In the meantime, Cheng says that the discovery of the KBOs means we may need to redefine the solar system into three distinct regions: the terrestrial planets (Mercury, Venus, Earth, and Mars), the gas giants (Jupiter, Saturn, Uranus, and Neptune), and the Kuiper Belt, with Pluto the largest of potentially thousands of icy-rocky objects.
If funding is approved, the New Horizons spacecraft will be built at APL at a bargain price for such an ambitious mission -- just $488 million. Since smaller spacecraft tend to cost less to launch, the entire New Horizons spacecraft body is designed to fit beneath a 6-foot communications dish and will carry a number of miniaturized instruments weighing no more than a few pounds each. Further savings will be realized by using a conventional chemical propulsion engine to get the craft to Pluto.
The complicated maneuvers and distance of the mission combine to make New Horizons high-risk and serve as another reason to keep the costs down -- in case of failure. But mission director Robert Farquhar at APL asserts that all spacecraft systems will have backups. A Pluto enthusiast, Farquhar (now in his late 60s) plans to be on the job for the flyby of Pluto in 2016. "Mission [plans] cite that I may retire sometime during the cruise to Pluto, but I have no plans to retire. [It should say] 'Farquhar may expire sometime on the way out to Pluto,'" he says with a chuckle.
This fall, funding hurdles are eclipsing the risks of the mission itself. Unless Congress acts directly to restore money to NASA's budget for the mission, it will be shelved, although NASA insists a mission still could be funded as early as a year from now.
But a one-year delay at this juncture could mean losing the chance to study Pluto's atmosphere. Because Pluto's atmosphere collapses during its orbit as it reaches a certain distance from the sun, researchers believe a 2006 launch is the latest possible time to leave Earth; after 2016, they predict, it will be another 200 years before the atmosphere thaws and re-forms. "The timing is just too critical to horse around for a year," says Alan Stern, New Horizon's principal investigator and director of space studies at Southwest Research Institute in Boulder, Colorado.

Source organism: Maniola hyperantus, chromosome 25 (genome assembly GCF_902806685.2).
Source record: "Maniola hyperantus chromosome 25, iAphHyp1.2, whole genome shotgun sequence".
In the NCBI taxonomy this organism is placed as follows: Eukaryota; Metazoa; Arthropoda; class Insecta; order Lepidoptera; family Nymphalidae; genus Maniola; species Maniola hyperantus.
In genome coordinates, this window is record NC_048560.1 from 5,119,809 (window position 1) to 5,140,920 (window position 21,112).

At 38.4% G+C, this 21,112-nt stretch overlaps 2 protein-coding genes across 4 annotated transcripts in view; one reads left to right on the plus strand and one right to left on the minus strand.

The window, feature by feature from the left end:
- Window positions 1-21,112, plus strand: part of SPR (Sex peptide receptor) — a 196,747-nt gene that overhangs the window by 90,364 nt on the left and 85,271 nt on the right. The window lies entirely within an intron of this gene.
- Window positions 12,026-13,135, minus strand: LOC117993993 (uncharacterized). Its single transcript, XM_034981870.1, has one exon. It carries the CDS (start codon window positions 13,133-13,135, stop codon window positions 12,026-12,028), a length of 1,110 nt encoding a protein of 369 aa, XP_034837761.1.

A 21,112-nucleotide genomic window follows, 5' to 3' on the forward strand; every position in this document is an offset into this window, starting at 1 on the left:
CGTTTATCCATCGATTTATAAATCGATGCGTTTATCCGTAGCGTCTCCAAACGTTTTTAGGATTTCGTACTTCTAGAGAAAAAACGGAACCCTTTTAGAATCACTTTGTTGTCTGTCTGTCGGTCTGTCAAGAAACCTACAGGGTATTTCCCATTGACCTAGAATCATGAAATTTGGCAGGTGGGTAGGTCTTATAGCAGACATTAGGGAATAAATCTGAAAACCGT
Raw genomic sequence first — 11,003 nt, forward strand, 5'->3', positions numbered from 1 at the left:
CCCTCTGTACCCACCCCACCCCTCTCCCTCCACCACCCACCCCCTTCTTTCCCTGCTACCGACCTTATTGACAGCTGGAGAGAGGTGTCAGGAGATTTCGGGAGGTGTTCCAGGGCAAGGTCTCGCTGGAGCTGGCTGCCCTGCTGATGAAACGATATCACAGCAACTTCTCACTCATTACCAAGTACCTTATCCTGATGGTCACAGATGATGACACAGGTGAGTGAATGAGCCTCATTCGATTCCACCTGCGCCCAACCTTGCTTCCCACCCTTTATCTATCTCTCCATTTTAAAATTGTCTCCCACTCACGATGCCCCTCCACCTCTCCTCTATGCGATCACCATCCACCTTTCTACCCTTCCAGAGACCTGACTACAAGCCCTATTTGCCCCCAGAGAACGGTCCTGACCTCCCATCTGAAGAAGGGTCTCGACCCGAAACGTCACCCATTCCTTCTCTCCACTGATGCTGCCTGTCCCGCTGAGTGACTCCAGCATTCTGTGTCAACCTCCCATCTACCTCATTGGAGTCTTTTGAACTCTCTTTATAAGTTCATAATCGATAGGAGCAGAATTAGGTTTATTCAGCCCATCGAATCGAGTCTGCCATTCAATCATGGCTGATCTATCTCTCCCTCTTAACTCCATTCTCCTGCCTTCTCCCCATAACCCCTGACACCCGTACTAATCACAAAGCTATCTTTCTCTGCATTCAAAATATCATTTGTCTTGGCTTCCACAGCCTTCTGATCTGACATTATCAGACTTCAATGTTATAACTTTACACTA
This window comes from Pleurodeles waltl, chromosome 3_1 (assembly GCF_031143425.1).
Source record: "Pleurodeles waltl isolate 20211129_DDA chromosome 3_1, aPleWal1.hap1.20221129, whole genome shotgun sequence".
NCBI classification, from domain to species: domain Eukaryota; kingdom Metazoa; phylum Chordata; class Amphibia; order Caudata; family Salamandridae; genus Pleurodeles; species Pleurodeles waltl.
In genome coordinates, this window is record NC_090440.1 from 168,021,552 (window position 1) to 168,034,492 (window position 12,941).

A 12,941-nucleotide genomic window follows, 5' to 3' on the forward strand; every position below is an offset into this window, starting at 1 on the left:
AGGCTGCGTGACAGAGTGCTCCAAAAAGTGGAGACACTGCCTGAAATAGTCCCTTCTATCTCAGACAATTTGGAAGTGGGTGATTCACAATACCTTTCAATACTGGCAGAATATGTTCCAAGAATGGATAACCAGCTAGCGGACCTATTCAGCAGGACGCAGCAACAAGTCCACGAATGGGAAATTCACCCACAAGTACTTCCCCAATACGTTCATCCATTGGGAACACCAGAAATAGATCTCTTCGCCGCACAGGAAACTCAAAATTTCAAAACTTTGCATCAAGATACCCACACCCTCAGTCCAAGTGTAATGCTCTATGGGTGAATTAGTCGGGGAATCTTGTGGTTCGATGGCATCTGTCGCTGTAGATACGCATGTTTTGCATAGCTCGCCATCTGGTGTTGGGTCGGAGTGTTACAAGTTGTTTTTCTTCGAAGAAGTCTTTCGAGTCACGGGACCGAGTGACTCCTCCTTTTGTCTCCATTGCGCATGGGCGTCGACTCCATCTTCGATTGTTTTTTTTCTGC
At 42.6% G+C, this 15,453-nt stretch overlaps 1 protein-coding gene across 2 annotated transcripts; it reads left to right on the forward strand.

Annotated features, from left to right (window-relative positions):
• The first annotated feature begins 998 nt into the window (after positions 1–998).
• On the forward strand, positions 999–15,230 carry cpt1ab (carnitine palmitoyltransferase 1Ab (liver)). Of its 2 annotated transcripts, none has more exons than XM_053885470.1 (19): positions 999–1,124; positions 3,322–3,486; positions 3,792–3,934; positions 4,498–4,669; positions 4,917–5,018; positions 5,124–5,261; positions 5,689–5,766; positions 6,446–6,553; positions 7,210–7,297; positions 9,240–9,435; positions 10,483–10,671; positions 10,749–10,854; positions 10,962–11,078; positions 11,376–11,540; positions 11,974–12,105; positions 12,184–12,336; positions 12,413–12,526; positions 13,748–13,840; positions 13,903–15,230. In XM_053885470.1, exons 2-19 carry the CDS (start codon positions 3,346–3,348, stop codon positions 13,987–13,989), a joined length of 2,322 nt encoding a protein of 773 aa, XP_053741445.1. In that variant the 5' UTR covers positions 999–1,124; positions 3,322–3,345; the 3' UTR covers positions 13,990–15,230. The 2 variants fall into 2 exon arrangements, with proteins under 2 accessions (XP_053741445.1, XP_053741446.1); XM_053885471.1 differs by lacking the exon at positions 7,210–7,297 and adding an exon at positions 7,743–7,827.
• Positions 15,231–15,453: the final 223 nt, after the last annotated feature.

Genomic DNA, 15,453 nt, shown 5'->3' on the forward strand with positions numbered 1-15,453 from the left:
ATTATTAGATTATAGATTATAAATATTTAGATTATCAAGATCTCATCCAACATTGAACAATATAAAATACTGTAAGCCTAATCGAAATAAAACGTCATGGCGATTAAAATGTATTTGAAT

Still, Stern and other mission researchers remain optimistic. "I think we're going to get the funding," Stern says, "and we're going to fly this mission."
On a more philosophical note, astronomers agree that the debate about Pluto and its similarities to the KBOs has been good for public understanding. "Planets vs. small bodies, and which bin they go in, may not be important to decide," says STScI's Noll. "It's educational for people to know that it isn't easy to define, and to talk about why."
Stern is among those already calling Pluto "King of the Kuiper Belt." "There are a number of strong arguments that we will find not only 'Plutos' in large numbers, but larger objects as well, farther out," says Stern."It's just the way the solar system formation worked -- it should have produced a lot of these objects."
-- Diana Whitman